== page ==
In his 1972 novel Breakfast of Champions, the American writer Kurt Vonnegut, Jr. (1922-2007), wrote, “I tend to think of human beings as huge, rubbery test tubes, with chemical reactions seething inside.” Vonnegut was speaking ironically; he didn’t really think of human beings that way: if there is one over-arching theme in his body of work, it is the question of how we remain human in an increasingly technological world. But he was making a serious point about how chemical influences affect psychological states, and I think he would have been interested in a news release that recently crossed my desk.
The release described research conducted at the University of Cardiff (Wales) and presented at the Society of Endocrinology annual conference. It concerned a study that indicated that people with low levels of the hormone oxytocin exhibit reduced empathy. That is, in the study, people suffering medical conditions causing low levels of oxytocin performed worse on empathy tasks. The research suggests that hormone replacement could improve the psychological well-being of those living with the low levels.
Oxytocin, which has sometimes been called “the love hormone,” has a role in sexual arousal, recognition, trust, anxiety, and mother-infant bonding. It is produced by the hypothalamus and stored in the pituitary gland.
The researchers investigated empathic behavior in people whom they suspected of having reduced oxytocin levels due to one of two medical conditions caused in response to pituitary surgery. The study assessed 20 people with cranial diabetes insipidus (CDI). In CDI, the body has reduced levels of ADH, a chemical also produced in the hypothalamus and structurally very similar to oxytocin. They also assessed 15 people with hypopituitarism (HP), a condition in which the pituitary gland does not release enough hormones. These two patient groups were compared to a group of 20 healthy controls.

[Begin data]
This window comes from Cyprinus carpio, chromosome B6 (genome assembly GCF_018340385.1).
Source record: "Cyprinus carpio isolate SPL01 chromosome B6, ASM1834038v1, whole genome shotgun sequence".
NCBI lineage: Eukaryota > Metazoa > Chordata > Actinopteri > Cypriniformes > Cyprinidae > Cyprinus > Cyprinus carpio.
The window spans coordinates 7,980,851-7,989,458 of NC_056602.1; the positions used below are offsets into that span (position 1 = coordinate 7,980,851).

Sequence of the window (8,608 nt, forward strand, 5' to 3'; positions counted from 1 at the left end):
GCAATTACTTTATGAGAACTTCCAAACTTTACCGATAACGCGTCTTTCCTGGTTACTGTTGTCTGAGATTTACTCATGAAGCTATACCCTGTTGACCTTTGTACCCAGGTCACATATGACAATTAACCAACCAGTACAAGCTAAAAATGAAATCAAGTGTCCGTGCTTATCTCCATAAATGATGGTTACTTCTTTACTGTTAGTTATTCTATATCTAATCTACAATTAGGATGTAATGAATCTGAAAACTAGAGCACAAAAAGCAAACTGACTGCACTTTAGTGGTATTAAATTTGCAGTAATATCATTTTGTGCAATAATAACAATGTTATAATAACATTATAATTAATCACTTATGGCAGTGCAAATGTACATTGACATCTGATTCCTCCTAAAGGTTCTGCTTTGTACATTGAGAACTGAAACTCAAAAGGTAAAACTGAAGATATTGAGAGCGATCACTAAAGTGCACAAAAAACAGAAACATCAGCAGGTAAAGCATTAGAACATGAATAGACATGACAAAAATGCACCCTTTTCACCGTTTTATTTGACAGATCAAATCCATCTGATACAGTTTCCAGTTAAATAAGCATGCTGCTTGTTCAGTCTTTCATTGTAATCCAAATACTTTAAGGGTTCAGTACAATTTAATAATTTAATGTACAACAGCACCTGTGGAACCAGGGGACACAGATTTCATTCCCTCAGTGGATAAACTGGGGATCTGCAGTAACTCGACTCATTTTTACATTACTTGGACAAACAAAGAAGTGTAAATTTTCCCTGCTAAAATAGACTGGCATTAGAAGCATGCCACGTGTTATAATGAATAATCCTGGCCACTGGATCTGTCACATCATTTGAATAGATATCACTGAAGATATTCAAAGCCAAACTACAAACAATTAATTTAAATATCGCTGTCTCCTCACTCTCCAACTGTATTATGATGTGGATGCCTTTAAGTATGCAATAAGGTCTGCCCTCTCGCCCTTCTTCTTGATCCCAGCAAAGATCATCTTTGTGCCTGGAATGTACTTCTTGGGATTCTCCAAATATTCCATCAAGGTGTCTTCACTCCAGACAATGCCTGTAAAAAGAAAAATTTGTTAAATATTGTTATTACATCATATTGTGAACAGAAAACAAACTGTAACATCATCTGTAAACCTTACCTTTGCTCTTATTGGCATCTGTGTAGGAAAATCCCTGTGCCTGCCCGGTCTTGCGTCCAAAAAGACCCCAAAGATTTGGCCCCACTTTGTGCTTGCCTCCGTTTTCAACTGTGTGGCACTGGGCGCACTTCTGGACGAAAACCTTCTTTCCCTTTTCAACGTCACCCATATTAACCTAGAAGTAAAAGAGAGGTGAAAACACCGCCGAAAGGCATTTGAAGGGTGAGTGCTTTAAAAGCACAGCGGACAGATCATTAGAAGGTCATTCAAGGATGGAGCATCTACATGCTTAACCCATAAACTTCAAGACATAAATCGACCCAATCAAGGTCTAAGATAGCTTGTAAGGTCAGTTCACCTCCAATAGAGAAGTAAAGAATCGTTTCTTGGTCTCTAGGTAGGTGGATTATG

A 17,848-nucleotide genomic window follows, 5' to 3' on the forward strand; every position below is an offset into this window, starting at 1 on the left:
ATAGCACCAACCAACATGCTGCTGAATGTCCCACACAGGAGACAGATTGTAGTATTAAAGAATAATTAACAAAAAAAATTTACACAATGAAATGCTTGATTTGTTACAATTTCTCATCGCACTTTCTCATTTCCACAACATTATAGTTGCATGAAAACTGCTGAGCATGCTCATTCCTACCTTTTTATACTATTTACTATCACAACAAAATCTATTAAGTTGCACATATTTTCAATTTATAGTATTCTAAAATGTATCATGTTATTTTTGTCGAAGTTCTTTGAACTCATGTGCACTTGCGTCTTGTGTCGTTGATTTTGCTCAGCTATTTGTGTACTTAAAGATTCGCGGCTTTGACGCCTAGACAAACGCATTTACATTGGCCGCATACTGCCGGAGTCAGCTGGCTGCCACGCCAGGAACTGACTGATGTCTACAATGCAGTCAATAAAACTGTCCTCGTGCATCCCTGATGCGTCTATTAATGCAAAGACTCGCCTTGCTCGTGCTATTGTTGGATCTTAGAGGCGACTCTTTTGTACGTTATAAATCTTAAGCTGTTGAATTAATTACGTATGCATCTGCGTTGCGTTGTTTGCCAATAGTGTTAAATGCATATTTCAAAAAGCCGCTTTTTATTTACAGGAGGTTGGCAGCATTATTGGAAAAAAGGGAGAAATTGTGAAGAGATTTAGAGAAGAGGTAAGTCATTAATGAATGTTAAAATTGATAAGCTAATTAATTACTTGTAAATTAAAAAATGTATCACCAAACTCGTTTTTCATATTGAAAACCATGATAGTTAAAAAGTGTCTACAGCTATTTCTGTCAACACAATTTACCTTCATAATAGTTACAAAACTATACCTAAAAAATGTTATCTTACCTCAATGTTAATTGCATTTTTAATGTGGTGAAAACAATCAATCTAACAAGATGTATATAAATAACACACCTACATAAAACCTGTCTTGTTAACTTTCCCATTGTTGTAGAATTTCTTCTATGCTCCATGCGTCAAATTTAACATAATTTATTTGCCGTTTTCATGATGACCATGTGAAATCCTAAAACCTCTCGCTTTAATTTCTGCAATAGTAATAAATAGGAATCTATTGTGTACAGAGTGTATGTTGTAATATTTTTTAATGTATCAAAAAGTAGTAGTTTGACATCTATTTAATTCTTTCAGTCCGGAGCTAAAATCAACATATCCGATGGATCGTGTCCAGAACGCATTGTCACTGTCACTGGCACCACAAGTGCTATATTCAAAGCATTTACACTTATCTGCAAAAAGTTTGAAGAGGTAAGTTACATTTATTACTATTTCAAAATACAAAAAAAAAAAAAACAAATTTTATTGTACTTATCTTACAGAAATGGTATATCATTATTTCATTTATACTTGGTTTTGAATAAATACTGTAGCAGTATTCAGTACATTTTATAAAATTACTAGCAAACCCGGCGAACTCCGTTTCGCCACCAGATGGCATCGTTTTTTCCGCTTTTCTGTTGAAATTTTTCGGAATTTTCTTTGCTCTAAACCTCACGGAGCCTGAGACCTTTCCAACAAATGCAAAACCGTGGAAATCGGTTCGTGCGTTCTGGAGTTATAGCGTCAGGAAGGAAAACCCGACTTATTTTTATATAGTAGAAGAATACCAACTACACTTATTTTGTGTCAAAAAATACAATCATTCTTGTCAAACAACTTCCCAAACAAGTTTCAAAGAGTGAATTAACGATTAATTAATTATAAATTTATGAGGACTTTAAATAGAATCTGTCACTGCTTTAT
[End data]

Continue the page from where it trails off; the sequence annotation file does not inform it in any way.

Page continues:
The researchers gave all participants two tasks designed to test empathy, both relating to the recognition of emotional expression. Both tasks required participants to identify which emotion or feeling best described a series of images of human faces.
The scientists measured each group’s oxytocin levels and found that the 35 CDI and HP participants had slightly lower oxytocin compared to the healthy controls. They also saw that the CDI and HP groups performed significantly worse on empathy tasks, compared to controls. In particular, CDI participants’ ability to identify expressions was predicted by their oxytocin levels: those with the lowest levels of oxytocin produced the worst performances.
“This study looks at low oxytocin as a result of medical, as opposed to psychological, disorders,” said Katie Daughters, lead researcher. “The results from our patient groups suggest it is also important to consider medical conditions carrying a risk of low oxytocin levels.”
“Patients who have undergone pituitary surgery, and in particular those who have acquired CDI as a consequence, may present with lower oxytocin levels. This could impact their emotional behavior, and in turn affect their psychological well-being. Perhaps we should be considering the introduction of oxytocin level checks in these cases.”
Perhaps. But empathy is subjective, and how much of it someone should have is a matter of opinion; the ethical questions that might be raised by the idea of giving patients who have not presented with psychological problems supplements to make them, well, nicer, need to be addressed. And if one extends the implications of the study further—to the idea of giving supplements to patients who seem to lack the optimal amount of empathy for any reason—that could be a slippery slope, at least.
Now, ethical questions can have ethical answers, and science should not fear to tread on the edges of them. But one lesson to learn from this research is that clinicians should be very careful when dealing with the “huge, rubbery test tubes” that they treat. Kurt Vonnegut, Jr., would agree.